But eventually, enrollment in the trial started slowing down. We then thought about going to other countries that didn’t have access to Actemra. We went to certain South American countries, as well as to South Africa and Kenya, to enroll patients. The most surprising opportunity was in Kenya, because Kenya had never been part of a phase 3 global clinical trial before, at least not that we knew of. Our efforts were motivated by a continued desire to find underserved Hispanic and Latino American patients, as well as Black patients, whether they’re from the U.S.,South America or Africa.

What were your takeaways from the work you did in Africa?

Dr. Freedman: There was skepticism about whether we could conduct these clinical trials successfully in other countries. Since then, Genentech has done many more trials in Kenya. Several institutions in Africa have the infrastructure to conduct certain kinds of clinical trials. Through this experience, I was struck by how few patients had access to medicines, in part because the drugs weren’t even approved in the countries where they lived.

It takes a very long time to get drugs approved in Africa. There’s an opportunity to speed up drug approvals and increase access. The reimbursement model probably just needs to be different in Africa than the rest of the world. Africa represents about 20% of the world’s population, but only 2% of Africans end up in clinical trials.

I think Africa presents probably the biggest clinical trial opportunity over the next 20 to 50 years, because it has a large and rapidly growing population, and those citizens represent such a big part of the population who don’t have access to our drugs today. We have to solve that together. But I think companies are still very cautious about what they do there.

How have these experiences shaped your future goals?

Dr. Freedman: I was at Genentech for nearly 4 years, and I felt that my team and I played a major role in driving changes that eventually became more self-sustaining. More clinical trials are now focused on underrepresented populations. There’s also a broader recognition of the importance of Africa in pivotal trials.

I came to realize that there’s something more I can do around health equity outside the company where I can add even more value. So right now, I’m working with some former Genentech colleagues on a new business model for access to drugs in Africa. First, we need to find investors that believe in this, and we need to collaborate and partner with other institutions and pharmaceutical companies to make it happen. I don’t know how far it’s going to go, but I am motivated to do something more impactful in this space.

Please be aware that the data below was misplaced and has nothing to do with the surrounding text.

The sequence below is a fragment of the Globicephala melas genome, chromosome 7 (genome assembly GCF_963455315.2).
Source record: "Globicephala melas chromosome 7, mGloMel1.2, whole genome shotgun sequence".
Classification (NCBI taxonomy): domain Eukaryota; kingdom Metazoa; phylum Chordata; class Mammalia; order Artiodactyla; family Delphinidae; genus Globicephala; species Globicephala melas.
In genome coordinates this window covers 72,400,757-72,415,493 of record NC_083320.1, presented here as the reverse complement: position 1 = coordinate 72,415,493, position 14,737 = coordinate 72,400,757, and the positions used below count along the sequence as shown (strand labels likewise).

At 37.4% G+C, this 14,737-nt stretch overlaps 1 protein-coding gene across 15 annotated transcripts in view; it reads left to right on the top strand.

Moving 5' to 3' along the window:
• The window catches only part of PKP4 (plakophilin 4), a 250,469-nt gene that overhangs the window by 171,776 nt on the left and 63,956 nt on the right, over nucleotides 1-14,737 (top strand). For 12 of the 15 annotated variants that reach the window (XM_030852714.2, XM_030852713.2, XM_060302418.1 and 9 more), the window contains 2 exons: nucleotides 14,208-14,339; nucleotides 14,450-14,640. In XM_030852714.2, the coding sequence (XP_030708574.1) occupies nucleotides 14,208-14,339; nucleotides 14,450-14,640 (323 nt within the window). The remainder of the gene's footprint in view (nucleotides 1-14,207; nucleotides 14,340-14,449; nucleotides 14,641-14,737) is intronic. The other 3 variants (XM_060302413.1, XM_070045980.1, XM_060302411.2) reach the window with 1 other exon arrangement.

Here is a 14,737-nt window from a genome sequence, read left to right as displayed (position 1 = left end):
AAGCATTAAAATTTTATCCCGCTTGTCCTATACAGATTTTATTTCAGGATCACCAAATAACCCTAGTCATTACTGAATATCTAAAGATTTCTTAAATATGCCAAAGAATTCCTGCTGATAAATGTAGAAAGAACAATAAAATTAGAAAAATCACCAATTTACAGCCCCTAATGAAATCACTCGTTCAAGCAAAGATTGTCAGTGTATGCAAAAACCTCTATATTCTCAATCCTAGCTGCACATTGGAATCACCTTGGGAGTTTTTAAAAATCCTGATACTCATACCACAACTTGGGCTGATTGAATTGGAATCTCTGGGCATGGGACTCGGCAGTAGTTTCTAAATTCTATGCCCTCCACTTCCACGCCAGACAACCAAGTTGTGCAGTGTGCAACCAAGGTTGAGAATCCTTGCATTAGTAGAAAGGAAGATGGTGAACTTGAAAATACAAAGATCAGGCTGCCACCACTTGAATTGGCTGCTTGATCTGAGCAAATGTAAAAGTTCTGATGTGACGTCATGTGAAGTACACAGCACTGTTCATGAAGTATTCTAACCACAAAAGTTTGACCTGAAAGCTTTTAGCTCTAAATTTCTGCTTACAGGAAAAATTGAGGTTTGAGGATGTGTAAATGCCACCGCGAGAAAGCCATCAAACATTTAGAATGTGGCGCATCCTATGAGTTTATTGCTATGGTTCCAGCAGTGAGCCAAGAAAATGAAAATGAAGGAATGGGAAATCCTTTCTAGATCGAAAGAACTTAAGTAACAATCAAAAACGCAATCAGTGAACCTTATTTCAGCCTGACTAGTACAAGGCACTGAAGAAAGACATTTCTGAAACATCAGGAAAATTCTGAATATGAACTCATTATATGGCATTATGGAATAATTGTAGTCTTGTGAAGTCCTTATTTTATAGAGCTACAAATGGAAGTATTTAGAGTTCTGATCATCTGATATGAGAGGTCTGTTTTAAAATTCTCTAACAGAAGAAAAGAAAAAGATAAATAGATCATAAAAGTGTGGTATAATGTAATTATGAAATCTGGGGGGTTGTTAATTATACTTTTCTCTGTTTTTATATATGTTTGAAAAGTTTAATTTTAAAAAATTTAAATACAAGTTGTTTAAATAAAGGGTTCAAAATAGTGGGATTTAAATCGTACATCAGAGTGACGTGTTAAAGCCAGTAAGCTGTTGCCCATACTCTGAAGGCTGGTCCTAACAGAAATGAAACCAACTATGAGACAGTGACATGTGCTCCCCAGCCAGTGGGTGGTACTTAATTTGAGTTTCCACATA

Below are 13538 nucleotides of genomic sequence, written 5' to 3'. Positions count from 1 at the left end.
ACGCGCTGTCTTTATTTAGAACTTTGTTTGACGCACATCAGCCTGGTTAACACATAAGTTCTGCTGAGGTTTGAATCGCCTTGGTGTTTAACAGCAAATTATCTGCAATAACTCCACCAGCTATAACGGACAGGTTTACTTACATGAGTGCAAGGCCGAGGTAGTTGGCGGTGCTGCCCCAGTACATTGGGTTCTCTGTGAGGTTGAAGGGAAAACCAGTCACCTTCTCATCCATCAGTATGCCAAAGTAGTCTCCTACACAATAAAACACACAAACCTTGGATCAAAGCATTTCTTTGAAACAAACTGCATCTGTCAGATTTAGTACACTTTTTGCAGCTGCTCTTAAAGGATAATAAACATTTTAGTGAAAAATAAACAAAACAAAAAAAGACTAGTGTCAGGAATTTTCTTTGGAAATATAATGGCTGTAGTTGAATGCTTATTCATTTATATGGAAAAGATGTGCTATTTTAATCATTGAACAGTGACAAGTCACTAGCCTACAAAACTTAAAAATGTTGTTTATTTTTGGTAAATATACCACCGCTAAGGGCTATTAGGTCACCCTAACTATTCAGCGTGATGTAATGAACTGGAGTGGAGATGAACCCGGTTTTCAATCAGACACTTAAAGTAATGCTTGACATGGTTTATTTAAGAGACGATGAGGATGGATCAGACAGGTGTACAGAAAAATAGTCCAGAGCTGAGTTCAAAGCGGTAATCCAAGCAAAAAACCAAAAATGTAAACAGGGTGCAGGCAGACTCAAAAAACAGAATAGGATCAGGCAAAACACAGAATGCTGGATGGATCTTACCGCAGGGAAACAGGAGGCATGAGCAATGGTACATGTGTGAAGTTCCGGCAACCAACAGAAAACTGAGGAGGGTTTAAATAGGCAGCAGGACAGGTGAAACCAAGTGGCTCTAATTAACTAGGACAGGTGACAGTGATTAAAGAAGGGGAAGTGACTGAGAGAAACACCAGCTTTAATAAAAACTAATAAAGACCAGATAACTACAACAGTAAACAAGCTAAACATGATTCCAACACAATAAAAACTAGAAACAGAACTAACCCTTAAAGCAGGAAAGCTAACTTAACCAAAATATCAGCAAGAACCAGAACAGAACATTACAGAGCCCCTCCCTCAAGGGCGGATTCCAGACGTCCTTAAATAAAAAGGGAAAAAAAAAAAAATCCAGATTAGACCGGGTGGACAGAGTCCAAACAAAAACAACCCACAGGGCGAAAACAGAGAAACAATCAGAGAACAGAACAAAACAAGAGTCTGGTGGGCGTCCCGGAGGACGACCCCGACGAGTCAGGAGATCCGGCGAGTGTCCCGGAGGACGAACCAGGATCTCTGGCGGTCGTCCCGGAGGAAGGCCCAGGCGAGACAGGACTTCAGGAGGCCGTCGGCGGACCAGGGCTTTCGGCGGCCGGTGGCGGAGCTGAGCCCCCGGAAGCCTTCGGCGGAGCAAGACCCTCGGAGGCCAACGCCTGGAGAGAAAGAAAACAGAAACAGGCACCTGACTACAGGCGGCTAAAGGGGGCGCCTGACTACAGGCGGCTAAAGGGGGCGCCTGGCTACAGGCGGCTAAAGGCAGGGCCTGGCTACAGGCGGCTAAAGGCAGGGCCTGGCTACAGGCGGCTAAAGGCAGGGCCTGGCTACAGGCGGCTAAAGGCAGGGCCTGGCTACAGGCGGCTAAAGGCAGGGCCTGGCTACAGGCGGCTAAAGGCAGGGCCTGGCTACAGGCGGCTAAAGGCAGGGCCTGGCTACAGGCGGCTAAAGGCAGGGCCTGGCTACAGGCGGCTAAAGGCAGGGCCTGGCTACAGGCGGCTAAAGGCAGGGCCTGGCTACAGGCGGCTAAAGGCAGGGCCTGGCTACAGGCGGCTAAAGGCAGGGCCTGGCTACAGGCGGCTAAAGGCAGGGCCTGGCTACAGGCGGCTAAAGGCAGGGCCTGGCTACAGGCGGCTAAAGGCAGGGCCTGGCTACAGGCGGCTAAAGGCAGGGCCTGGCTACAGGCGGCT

Dr. Mohan: I’m really proud to work for a company that prioritizes addressing barriers to health care access for underserved patient populations. I’m currently leading a study called CATORI (Study to Characterize Access to Specialty Care Received by American Indians/Alaska Natives) that aims to understand patient barriers to accessing care from a specialist such as an oncologist, neurologist or ophthalmologist. This study exemplifies our commitment to advancing health equity as it’s a non-interventional trial focused on patient perspectives. It will inform how we conduct future clinical trials to improve representation for this group as well as other underrepresented populations.

We’ve made significant progress in advancing health equity through our inclusive research efforts and aim to embed the best practices we’ve learned across all our trials, so they are representative of the patients and populations that experience disease. We are also seeking opportunities to work with external stakeholders across different sectors. As Jamie mentioned, no one company can do this work alone, and cross-sector partnerships will enable us to unlock sustainable and scalable solutions.

I believe organizations like Optum and Genentech can work together so all patients get the best possible care.

Disclaimer: At the time of the interview, Dr. Jamie Freedman was not employed by Genentech. The interview represents the opinions and views of Dr. Freedman and does not necessarily represent or reflect the views, opinions, policies or positions of his former employer Genentech. The interview represents the opinions and views of Dr. Shalini Mohan, a current employee of Genentech, but does not necessarily represent or reflect the views, opinions, policies or positions of Genentech.